1. Brad Penny, Dodgers. If he makes 35 starts, he can take the Dodgers a long, long way'
2. Carlos Zambrano, Cubs. Freed from contract concerns, he can be a franchise starter.
3. Johan Santana, Mets. Dealing with expectations easier with Pedro Martinez at his side.
Also receiving votes: Brandon Webb, Roy Oswalt, Jake Peavy.
AMERICAN LEAGUE ROOKIE OF THE YEAR
1. Joba Chamberlain, Yankees
2. Daric Barton, Athletics
3. Adam Jones, Orioles
Also receiving votes:Jacoby Ellsbury, Red Sox; Nick Blackburn, Twins; Carlos Gonzalez, Athletics.
Best in September: Evan Longoria, Rays; Clay Buchholz, Red Sox; Nick Adenhart, Angels
NATIONAL LEAGUE ROOKIE OF THE YEAR
1. Johnny Cueto, Reds
2. J.R. Towles, Astros
3. Joey Votto, Reds
Also receiving votes: Franklin Morales, Rockies; Manny Parra, Brewers; Nate Schierholtz, Giants.
Best in September: Jordan Schafer, Braves; Chase Headley, Padres; Jay Bruce, Reds.
ONE DOZEN BREAKOUT SEASONS
1. John Maine, Mets. 20 wins?
2. Aaron Hill, Blue Jays. Best all-around second baseman in the AL?
3. Delmon Young, Twins. The plate discipline will come because he wants to be great.
4. Andre Ethier, Dodgers (a lot of mention for James Loney, but he broke out last season)
5. Phil Hughes, Yankees. It's all there.
6. Howie Kendrick, Angels. Batting champion?
7. Billy Butler, Royals. Several baseball folks thought he was the best hitter in Arizona
8. Alex Gordon, Royals
9. Corey Hart, Brewers. As if an .892 OPS, 24 homers, 23 steals and 66 extra-base hits didn't constitute a breakout.
10. Justin Upton, Diamondbacks. Watch the upward curve.
11. Conor Jackson, Diamondbacks. He doesn't have to hit home runs; just run out a .400 on-base percentage and the rest will follow.
12. Manny Delcarmen, Red Sox. He could be one of the best relievers in the game.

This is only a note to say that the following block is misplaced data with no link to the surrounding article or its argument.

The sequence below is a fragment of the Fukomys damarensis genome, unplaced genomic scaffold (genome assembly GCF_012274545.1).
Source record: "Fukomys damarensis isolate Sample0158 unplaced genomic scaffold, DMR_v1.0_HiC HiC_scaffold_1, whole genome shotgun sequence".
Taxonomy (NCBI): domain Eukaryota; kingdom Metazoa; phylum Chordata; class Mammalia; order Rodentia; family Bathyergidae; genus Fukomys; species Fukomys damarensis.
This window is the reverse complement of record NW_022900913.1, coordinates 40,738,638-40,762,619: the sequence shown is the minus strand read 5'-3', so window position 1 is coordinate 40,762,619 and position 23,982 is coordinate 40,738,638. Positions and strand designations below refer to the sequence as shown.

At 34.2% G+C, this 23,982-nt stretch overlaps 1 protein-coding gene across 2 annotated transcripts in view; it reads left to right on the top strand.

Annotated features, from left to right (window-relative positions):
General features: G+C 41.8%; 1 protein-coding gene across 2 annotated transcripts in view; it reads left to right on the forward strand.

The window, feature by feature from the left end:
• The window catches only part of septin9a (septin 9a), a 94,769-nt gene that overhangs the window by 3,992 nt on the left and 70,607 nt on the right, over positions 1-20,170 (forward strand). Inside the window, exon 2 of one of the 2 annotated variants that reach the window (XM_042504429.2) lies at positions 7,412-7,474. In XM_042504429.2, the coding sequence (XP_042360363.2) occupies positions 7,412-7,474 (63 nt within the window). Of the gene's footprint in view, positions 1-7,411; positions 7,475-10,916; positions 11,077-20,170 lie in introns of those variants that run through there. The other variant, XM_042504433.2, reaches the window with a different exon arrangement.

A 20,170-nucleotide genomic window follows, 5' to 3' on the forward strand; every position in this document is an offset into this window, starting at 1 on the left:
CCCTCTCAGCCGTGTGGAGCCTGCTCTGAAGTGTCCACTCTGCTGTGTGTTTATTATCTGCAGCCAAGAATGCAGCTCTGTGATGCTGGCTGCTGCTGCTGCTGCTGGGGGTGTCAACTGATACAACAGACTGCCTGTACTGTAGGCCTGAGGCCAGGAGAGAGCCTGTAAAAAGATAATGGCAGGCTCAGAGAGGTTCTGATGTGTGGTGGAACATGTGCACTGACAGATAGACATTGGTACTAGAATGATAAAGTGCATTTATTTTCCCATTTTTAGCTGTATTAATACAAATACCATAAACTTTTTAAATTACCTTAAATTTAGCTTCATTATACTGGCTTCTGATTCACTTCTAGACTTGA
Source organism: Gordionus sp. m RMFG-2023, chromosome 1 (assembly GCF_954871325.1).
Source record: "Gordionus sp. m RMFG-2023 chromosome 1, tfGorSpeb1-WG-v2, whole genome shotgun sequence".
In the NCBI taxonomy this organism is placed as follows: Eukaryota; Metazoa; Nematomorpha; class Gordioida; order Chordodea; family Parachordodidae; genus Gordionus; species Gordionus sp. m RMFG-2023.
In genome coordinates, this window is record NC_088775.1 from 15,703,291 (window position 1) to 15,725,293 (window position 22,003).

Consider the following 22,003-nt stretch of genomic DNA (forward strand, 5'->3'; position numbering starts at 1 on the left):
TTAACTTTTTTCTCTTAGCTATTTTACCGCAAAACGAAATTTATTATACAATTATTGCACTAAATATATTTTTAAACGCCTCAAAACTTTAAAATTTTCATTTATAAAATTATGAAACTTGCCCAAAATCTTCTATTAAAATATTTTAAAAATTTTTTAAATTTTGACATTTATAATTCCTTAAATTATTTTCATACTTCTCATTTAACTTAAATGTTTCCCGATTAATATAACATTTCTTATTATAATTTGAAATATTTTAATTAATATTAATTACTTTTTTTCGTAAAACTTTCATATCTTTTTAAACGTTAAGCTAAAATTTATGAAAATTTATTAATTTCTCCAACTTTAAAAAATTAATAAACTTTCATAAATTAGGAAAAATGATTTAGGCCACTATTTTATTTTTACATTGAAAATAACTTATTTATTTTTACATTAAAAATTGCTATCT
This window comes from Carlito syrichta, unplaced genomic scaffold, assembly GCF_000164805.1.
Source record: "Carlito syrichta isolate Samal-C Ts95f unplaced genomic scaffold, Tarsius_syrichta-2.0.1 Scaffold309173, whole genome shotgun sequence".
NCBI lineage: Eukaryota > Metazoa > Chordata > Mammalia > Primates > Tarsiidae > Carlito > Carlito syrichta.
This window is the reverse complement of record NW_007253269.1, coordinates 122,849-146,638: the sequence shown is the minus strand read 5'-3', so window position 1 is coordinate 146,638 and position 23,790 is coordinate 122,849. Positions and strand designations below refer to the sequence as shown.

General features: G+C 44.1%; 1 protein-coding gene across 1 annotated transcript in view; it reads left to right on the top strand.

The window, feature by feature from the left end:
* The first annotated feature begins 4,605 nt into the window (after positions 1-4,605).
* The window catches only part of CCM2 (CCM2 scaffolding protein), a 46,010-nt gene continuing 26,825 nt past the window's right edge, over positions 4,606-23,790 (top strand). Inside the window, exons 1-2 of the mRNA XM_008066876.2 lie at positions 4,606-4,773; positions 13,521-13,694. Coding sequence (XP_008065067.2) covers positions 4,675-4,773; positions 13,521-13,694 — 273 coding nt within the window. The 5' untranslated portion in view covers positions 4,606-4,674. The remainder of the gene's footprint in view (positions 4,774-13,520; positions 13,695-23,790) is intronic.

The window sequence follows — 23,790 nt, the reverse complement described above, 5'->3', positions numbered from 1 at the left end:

ONE DOZEN COMEBACKS TO WATCH
1. Randy Johnson, Diamondbacks. Scouts who saw his last two starts say his delivery and slider are back, and he's 2 mph from being fully back.
2. Bobby Abreu, Yankees. Lighter, healthier and an offensive machine.
3. Hank Blalock, Rangers.
4. Rich Harden, Athletics. Yeah, yeah, how many starts? ... His stuff in the spring and in his first start puts him in an elite class.
5. Joe Mauer, Twins. Ron Gardenhire is going to protect those legs.
6. Kerry Wood, Cubs. 96-99 mph with a hammer?
7. Nick Johnson, Nationals. After two rough years, he is in the best shape of his career, and he can really hit.
8. Zack Greinke, Royals. The stuff this spring matched what once was his promise.
9. Mike Hampton, Braves. It's all about keeping healthy, because last weekend he had the stuff of a 20-game winner.
10. B.J. Ryan, Blue Jays. Was slowed at the end of the spring, but he'll be back, closing, soon.
11. Jesse Crain, Twins. It may be July before he's all the way back, but in the second half the Twins' bullpen could be the best in the American League.
12. Cliff Lee, Indians. May be closer to the 18-game winner than the No. 2 Buffalo starter, which is what he was last September.
ONE DOZEN PLAYERS WE CAN'T WAIT TO SEE AGAIN IN THE REGULAR SEASON
1. Clayton Kershaw, LHP, Dodgers. My-my-my. It won't take long.
2. Rick Porcello, RHP, Tigers. Jim Leyland thinks he may be in play this year.
3. Cameron Maybin, OF, Marlins. Looks like he could be a wing at UNC.
4. Travis Snyder, OF, Blue Jays. One of the best young hitters around.
5. Matt Antonetti, 2B, Padres. Great athlete who'll add energy.
6. Andy LaRoche, 3B, Dodgers. Once healthy, he will settle in at third for a long time, or at least in a battle with Blake DeWitt.
7. Elvis Andrus, SS, Rangers. What Jon Daniels is storing is going to take Texas a long way for a long time.
8. Henry Rodriguez and Fautino de los Santos, Athletics. Big-time power arms as the A's come back more quickly than anyone anticipated.
9. Jeff Clement, C-DH, Mariners. He and Wladimir Balentien may turn out to be contributors in the 2008 race.
10. Chris Volstad, RHP, Marlins.
11. Jake McGee, LHP, Wade Davis, RHP and Jeff Niemann, RHP, Rays. David Pinto at Baseball Musings picks the Rays to finish the season with the best rotation in the AL East.
12. Max Scherzer, RHP, Diamondbacks.
(Jordan Shafer, Evan Longoria, Jay Bruce, Chase Headley are already mentioned)